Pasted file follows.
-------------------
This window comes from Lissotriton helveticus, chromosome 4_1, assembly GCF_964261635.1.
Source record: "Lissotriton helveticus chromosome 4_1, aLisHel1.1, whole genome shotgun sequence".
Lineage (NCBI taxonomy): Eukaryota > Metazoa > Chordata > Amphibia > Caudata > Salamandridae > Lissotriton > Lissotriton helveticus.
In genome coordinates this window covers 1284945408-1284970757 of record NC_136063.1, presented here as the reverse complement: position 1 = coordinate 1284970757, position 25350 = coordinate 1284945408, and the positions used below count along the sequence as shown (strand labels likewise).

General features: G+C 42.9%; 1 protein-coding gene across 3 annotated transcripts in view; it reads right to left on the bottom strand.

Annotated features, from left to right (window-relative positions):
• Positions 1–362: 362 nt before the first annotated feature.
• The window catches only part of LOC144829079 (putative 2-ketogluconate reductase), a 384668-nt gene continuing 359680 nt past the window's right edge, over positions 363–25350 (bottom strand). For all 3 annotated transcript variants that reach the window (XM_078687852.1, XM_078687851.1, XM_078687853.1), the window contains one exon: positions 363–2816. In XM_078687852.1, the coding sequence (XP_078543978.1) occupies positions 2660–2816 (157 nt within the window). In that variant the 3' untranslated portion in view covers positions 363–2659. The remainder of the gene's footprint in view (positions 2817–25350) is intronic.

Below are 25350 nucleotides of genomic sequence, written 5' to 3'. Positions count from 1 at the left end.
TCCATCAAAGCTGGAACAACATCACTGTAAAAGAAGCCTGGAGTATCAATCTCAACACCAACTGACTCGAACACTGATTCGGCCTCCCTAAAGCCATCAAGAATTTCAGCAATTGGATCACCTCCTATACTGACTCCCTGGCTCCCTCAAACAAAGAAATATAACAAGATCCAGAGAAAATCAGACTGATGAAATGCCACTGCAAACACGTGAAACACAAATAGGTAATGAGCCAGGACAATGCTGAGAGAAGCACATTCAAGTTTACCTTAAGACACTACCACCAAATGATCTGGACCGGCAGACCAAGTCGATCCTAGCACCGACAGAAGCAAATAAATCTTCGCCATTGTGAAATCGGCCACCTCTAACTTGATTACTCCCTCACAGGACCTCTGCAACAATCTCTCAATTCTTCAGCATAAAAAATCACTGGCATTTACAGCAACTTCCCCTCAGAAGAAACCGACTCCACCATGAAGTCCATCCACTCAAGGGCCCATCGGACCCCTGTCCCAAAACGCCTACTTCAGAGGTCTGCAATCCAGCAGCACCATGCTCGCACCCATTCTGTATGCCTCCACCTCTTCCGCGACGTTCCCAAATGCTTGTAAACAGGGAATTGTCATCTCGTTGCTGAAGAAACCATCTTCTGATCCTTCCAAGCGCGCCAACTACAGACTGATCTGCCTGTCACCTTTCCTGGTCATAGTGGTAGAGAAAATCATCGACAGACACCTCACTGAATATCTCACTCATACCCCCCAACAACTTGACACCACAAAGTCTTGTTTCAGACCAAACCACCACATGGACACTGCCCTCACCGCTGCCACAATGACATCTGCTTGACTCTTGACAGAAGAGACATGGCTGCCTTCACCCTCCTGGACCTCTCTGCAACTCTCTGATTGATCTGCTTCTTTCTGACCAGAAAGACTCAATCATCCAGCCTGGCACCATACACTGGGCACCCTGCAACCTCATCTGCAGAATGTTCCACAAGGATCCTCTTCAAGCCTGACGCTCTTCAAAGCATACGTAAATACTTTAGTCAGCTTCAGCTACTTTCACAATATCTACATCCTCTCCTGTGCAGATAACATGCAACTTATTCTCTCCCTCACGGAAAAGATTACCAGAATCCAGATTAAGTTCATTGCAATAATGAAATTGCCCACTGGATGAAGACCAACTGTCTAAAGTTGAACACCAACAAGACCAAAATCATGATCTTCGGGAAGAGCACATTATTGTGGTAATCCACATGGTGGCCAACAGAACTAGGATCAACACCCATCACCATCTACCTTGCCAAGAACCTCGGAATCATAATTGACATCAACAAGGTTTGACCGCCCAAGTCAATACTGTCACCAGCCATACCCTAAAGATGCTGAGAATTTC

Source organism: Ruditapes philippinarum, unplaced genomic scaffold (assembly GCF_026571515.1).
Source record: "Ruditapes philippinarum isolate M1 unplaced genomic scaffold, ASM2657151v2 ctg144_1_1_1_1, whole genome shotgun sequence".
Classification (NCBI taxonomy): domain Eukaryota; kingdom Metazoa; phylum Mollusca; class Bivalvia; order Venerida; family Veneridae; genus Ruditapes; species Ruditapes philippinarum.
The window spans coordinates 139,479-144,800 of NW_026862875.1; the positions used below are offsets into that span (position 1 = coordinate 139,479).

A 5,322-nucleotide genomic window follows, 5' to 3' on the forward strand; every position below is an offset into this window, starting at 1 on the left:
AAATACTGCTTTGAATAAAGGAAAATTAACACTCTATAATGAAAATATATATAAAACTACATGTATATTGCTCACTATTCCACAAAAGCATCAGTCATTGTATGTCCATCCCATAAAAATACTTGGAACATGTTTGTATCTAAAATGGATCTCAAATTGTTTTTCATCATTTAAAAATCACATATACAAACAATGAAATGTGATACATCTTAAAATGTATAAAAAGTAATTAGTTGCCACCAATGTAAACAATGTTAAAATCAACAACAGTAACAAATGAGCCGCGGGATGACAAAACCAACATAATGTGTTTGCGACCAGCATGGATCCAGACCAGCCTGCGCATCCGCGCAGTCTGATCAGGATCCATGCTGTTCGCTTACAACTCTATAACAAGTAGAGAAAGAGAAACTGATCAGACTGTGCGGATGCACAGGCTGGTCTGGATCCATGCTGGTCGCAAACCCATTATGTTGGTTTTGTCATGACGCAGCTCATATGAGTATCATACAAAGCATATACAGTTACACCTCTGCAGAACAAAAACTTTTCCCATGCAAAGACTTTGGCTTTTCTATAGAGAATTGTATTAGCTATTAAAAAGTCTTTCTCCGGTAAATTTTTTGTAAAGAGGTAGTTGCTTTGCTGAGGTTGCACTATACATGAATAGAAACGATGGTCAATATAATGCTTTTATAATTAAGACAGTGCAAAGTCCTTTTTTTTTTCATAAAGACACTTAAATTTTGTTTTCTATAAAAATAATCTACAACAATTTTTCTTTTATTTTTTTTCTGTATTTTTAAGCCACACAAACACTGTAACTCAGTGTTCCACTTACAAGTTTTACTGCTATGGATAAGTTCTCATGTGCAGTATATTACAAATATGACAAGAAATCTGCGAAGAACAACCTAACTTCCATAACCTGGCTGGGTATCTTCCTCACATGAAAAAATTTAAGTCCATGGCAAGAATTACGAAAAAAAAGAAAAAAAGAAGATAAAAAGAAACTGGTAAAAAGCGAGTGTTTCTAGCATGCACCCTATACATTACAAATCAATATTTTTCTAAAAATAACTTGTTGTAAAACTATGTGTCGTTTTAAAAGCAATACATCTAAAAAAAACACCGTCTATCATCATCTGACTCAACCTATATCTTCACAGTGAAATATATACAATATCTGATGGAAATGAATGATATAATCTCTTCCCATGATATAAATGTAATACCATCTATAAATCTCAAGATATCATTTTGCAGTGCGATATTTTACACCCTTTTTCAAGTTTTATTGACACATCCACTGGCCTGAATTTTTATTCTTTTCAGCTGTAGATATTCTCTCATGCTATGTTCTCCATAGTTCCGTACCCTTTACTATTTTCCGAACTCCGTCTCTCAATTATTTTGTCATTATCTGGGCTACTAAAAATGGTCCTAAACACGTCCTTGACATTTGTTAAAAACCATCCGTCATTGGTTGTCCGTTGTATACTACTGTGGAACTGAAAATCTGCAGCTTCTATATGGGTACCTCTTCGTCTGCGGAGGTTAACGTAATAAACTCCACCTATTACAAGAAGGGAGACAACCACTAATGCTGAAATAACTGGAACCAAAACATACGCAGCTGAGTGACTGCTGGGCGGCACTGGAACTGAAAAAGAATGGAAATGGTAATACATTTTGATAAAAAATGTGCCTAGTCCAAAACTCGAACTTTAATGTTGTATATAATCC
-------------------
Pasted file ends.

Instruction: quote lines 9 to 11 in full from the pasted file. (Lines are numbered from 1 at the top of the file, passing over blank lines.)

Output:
Below are 25350 nucleotides of genomic sequence, written 5' to 3'. Positions count from 1 at the left end.
TCCATCAAAGCTGGAACAACATCACTGTAAAAGAAGCCTGGAGTATCAATCTCAACACCAACTGACTCGAACACTGATTCGGCCTCCCTAAAGCCATCAAGAATTTCAGCAATTGGATCACCTCCTATACTGACTCCCTGGCTCCCTCAAACAAAGAAATATAACAAGATCCAGAGAAAATCAGACTGATGAAATGCCACTGCAAACACGTGAAACACAAATAGGTAATGAGCCAGGACAATGCTGAGAGAAGCACATTCAAGTTTACCTTAAGACACTACCACCAAATGATCTGGACCGGCAGACCAAGTCGATCCTAGCACCGACAGAAGCAAATAAATCTTCGCCATTGTGAAATCGGCCACCTCTAACTTGATTACTCCCTCACAGGACCTCTGCAACAATCTCTCAATTCTTCAGCATAAAAAATCACTGGCATTTACAGCAACTTCCCCTCAGAAGAAACCGACTCCACCATGAAGTCCATCCACTCAAGGGCCCATCGGACCCCTGTCCCAAAACGCCTACTTCAGAGGTCTGCAATCCAGCAGCACCATGCTCGCACCCATTCTGTATGCCTCCACCTCTTCCGCGACGTTCCCAAATGCTTGTAAACAGGGAATTGTCATCTCGTTGCTGAAGAAACCATCTTCTGATCCTTCCAAGCGCGCCAACTACAGACTGATCTGCCTGTCACCTTTCCTGGTCATAGTGGTAGAGAAAATCATCGACAGACACCTCACTGAATATCTCACTCATACCCCCCAACAACTTGACACCACAAAGTCTTGTTTCAGACCAAACCACCACATGGACACTGCCCTCACCGCTGCCACAATGACATCTGCTTGACTCTTGACAGAAGAGACATGGCTGCCTTCACCCTCCTGGACCTCTCTGCAACTCTCTGATTGATCTGCTTCTTTCTGACCAGAAAGACTCAATCATCCAGCCTGGCACCATACACTGGGCACCCTGCAACCTCATCTGCAGAATGTTCCACAAGGATCCTCTTCAAGCCTGACGCTCTTCAAAGCATACGTAAATACTTTAGTCAGCTTCAGCTACTTTCACAATATCTACATCCTCTCCTGTGCAGATAACATGCAACTTATTCTCTCCCTCACGGAAAAGATTACCAGAATCCAGATTAAGTTCATTGCAATAATGAAATTGCCCACTGGATGAAGACCAACTGTCTAAAGTTGAACACCAACAAGACCAAAATCATGATCTTCGGGAAGAGCACATTATTGTGGTAATCCACATGGTGGCCAACAGAACTAGGATCAACACCCATCACCATCTACCTTGCCAAGAACCTCGGAATCATAATTGACATCAACAAGGTTTGACCGCCCAAGTCAATACTGTCACCAGCCATACCCTAAAGATGCTGAGAATTTC

Source organism: Ruditapes philippinarum, unplaced genomic scaffold (assembly GCF_026571515.1).